Anjuli Bhargava: Forcing Their Hand

Education Alliance is adopting a version of the charter schools approach to fix India’s failing government school system

If you can’t beat them, join them. That’s the motto 45-year-old CEO of Education Alliance (EA) Amitav Virmani appears to have adapted to fix the government school system in the country.

And yes, he’s not thinking one city or the other (although he has started with Delhi) but the entire country. Further, he eventually wants to push for legislation in India where the government agrees to fund non-profit organisations to come and run government schools.

Sounds madly ambitious? That’s because it is!

But it’s not as if Virmani, a Doon school and St Stephen’s alumnus - has pulled a brand new rabbit out of his hat. He’s extensively studied the charter school model adopted in the US and the academy model in the UK and he’s out to prove that the two models can work as well in India if given an equal chance. There are 7000 charter schools across 42 states in the US. The UK has around 3300 academies. In both the systems, the schools are owned by the government but run by private operators. The idea is to bring the management, accountability and flexibility of innovation offered by private operators to government schools with regulation and public funding.

After having worked for six years as the head of UK’s ARK – an international charity that attempts to transform lives through education - as its India's head, Virmani is firmly convinced that all tiny and large initiatives taken by individual NGOs and organisations will eventually come to nought since the government system lacks all accountability. His own experience in the NGO sector showed him that most initiatives – teacher training, leadership development, capacity building – make a temporary difference and then once the project is over, so is the reform. “Things simply revert to status quo the moment the project is over”, he says. He actually started programmes and then went back a year later to find no trace of them.

So the only real way ahead is to force the government’s hand and get it to improve what it offers at a national level. Poor quality on offer has led to a situation where over the last decade, government schools are losing enrolment at the rate of 2.5 per cent per annum and by 2030 they will be left with just 33 per cent of the students studying in government schools, according to Central Square Foundation (CSF). Of the existing 900,000 government schools in the country, over, 350,000 have 50 students or less even when the infrastructure can house 500. “50 kids in the school across 12 grades, one teacher – no teaching or learning is happening whatsoever”, says Virmani.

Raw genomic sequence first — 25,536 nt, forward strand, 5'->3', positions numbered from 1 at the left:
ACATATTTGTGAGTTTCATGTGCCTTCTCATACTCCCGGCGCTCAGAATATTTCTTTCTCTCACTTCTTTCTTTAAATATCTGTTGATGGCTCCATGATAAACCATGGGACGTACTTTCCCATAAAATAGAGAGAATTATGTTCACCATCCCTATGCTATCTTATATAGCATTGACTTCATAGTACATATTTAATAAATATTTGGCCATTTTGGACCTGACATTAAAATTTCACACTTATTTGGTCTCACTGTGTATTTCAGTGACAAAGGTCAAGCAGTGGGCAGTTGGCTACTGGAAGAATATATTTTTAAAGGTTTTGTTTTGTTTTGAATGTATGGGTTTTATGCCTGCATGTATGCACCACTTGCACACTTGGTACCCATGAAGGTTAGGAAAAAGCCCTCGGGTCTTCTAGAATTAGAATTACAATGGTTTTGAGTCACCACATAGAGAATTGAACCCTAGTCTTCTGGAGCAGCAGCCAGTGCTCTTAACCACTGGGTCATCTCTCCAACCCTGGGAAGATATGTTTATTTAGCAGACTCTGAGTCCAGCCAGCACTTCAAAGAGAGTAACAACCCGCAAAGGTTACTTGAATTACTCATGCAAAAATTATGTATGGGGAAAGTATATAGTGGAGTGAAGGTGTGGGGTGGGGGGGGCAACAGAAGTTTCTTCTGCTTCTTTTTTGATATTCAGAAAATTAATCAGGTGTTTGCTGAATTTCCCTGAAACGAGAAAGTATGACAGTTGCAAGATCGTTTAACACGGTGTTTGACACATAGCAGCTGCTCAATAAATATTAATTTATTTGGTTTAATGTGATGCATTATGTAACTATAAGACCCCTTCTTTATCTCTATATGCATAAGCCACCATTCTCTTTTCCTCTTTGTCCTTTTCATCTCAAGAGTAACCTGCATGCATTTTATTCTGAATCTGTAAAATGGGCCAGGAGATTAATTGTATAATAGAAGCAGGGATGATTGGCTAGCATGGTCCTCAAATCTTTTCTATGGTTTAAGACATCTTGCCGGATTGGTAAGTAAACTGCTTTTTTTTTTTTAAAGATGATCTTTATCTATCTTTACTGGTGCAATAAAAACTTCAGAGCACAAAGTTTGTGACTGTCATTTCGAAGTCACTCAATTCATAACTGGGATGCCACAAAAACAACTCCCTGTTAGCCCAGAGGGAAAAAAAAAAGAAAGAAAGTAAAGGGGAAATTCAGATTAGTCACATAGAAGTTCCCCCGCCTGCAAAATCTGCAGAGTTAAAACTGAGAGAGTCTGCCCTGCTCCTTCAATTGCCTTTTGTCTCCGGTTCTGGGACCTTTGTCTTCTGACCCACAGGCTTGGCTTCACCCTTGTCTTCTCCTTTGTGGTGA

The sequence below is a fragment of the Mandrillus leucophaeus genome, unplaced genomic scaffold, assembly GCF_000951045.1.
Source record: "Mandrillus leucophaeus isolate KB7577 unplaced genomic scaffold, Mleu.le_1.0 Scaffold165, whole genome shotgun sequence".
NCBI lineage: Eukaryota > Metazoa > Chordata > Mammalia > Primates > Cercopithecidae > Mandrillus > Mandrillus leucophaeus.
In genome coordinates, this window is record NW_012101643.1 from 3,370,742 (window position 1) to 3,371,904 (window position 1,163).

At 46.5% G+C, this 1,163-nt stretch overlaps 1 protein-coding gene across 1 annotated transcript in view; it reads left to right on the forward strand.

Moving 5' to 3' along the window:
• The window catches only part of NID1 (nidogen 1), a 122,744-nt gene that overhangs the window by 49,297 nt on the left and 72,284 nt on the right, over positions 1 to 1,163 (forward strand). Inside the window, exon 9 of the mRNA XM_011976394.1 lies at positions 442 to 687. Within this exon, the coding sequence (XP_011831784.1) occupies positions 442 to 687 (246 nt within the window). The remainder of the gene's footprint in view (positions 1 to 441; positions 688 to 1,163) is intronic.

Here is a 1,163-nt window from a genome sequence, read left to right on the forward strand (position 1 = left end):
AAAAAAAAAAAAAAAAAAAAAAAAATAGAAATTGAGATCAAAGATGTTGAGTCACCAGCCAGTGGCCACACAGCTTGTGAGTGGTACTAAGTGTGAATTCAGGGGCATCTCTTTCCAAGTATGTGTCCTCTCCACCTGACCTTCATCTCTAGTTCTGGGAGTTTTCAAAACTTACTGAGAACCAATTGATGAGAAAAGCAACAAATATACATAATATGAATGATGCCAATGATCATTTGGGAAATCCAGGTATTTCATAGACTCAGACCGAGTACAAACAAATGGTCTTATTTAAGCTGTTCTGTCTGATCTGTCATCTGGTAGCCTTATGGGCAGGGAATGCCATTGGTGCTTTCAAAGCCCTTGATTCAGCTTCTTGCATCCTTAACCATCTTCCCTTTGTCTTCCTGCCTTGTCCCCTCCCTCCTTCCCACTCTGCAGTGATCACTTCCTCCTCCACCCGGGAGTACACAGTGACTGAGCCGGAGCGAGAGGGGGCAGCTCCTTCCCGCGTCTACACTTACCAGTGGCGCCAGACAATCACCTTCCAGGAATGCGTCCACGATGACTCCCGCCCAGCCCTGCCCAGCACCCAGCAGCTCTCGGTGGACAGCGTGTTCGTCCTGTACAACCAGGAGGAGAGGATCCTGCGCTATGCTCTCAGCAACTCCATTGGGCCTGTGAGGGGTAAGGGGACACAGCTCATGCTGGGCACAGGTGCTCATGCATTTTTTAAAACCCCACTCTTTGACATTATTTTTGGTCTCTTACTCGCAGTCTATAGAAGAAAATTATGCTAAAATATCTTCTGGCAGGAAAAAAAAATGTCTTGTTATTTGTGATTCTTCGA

Getting his first project off the ground was a challenge as he ran into all the usual bureaucratic hassles one can expect. After two years or so of banging his head against the South Delhi municipal corporation (SDMC) walls, Satish Upadhyay, the then chairman of the BJP education committee agreed to give him one school to demonstrate his model. He said he couldn’t give him any money but he agreed to allow him to prove his contention at a government school in Lajpat Nagar.

Virmani brought in the NGO Ark and within three months, the school strength went up from 9 to 120 students. From fixing simple things like the height of sinks in bathrooms to allow small children to wash their own hands independently to introducing robotics classes to improve critical thinking, the NGO running the school brought in new teachers, thoughts and techniques to get the students to “engage” more – one of the primary reasons for high drop out rates across the country. Today the school has 400 students with 16 teachers and runs like any good private school.

Once the model was demonstrated and they were able to dispel the myth that “gareeb bache tho seekh hi nahi sakte”, government officials asked EA to take over 100 schools, a request Virmani flatly refused, arguing that growth has to be sensibly paced. Moreover, his ability to take over and run the schools is limited since the government is not offering any funds so far. EA has raised external funds to support its work.